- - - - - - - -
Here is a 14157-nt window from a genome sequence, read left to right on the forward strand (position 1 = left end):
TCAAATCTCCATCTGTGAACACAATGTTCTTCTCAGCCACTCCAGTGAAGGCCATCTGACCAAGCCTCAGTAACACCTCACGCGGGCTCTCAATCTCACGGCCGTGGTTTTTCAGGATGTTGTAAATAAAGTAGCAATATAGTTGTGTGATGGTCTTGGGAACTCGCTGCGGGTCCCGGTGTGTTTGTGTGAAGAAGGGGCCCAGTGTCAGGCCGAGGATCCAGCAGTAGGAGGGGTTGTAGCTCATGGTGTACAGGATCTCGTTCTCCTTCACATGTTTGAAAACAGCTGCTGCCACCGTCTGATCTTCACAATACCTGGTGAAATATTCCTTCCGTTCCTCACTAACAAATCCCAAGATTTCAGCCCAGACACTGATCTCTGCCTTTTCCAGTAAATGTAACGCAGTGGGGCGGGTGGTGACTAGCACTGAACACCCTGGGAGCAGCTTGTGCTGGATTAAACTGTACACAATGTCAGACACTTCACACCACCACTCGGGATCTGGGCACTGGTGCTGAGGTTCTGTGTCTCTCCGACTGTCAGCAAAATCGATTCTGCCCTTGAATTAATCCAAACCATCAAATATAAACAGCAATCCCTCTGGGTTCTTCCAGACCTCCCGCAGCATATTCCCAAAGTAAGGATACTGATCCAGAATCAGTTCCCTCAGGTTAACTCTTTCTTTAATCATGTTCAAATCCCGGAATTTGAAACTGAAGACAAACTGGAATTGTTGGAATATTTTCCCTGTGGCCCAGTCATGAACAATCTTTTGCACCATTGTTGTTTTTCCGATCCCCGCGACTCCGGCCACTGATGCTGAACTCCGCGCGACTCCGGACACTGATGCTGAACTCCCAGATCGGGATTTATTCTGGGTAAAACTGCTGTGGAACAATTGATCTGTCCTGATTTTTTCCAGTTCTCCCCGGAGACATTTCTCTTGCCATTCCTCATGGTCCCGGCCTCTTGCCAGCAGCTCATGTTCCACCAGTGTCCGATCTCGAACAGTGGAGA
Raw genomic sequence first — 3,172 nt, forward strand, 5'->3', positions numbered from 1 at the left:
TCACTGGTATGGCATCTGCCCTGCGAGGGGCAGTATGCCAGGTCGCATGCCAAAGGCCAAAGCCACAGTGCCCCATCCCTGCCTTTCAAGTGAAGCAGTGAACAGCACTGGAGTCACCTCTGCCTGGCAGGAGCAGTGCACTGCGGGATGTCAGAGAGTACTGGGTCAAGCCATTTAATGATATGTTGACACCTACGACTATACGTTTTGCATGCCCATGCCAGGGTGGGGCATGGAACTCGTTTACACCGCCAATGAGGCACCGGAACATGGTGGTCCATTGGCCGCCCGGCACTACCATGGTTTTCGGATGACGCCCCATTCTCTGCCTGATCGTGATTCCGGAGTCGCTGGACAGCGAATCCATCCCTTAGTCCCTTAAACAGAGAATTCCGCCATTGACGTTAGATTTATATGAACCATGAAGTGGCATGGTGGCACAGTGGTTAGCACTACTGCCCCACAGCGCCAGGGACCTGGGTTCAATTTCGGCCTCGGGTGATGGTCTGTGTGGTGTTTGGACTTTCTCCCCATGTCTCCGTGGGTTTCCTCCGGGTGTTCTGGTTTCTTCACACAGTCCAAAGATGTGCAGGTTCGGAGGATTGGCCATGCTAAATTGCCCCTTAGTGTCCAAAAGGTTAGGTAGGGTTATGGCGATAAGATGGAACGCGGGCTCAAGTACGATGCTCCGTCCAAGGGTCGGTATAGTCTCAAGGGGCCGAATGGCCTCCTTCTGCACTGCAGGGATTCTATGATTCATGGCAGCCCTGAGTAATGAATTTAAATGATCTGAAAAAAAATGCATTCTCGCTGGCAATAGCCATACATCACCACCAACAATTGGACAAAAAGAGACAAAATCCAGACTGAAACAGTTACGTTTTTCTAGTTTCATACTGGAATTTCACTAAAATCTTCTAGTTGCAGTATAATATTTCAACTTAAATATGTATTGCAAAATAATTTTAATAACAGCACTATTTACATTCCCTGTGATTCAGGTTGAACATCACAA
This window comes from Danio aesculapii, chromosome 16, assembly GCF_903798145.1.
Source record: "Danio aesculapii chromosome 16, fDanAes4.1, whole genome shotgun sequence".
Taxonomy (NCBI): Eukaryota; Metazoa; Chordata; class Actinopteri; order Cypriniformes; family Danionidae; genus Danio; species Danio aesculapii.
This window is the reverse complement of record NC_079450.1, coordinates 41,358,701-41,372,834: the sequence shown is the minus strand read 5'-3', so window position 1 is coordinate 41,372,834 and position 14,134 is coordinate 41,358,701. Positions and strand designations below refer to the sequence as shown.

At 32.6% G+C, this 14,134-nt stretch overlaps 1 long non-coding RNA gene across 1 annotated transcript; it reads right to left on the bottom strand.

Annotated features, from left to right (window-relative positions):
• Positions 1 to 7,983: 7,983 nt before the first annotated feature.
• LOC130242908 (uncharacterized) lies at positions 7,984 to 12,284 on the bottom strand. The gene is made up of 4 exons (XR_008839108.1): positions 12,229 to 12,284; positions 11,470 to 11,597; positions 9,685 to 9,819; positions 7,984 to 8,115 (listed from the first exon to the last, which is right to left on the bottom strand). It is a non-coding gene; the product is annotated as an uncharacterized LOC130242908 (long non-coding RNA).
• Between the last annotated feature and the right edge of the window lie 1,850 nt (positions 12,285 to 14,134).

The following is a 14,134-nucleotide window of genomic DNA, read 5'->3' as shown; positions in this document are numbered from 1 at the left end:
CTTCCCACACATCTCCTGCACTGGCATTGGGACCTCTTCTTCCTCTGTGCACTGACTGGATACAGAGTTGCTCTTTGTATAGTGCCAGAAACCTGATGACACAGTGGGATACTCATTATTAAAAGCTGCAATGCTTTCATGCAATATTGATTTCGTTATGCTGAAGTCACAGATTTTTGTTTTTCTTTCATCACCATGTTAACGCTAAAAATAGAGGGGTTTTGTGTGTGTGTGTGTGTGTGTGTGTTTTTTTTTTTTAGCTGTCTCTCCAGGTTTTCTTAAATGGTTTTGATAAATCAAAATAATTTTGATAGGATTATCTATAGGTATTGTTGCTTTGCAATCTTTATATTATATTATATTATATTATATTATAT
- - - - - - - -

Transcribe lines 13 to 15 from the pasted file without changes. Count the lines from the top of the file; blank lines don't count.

• Between the last annotated feature and the right edge of the window lie 1,850 nt (positions 12,285 to 14,134).

The following is a 14,134-nucleotide window of genomic DNA, read 5'->3' as shown; positions in this document are numbered from 1 at the left end:
CTTCCCACACATCTCCTGCACTGGCATTGGGACCTCTTCTTCCTCTGTGCACTGACTGGATACAGAGTTGCTCTTTGTATAGTGCCAGAAACCTGATGACACAGTGGGATACTCATTATTAAAAGCTGCAATGCTTTCATGCAATATTGATTTCGTTATGCTGAAGTCACAGATTTTTGTTTTTCTTTCATCACCATGTTAACGCTAAAAATAGAGGGGTTTTGTGTGTGTGTGTGTGTGTGTGTGTTTTTTTTTTTTAGCTGTCTCTCCAGGTTTTCTTAAATGGTTTTGATAAATCAAAATAATTTTGATAGGATTATCTATAGGTATTGTTGCTTTGCAATCTTTATATTATATTATATTATATTATATTATAT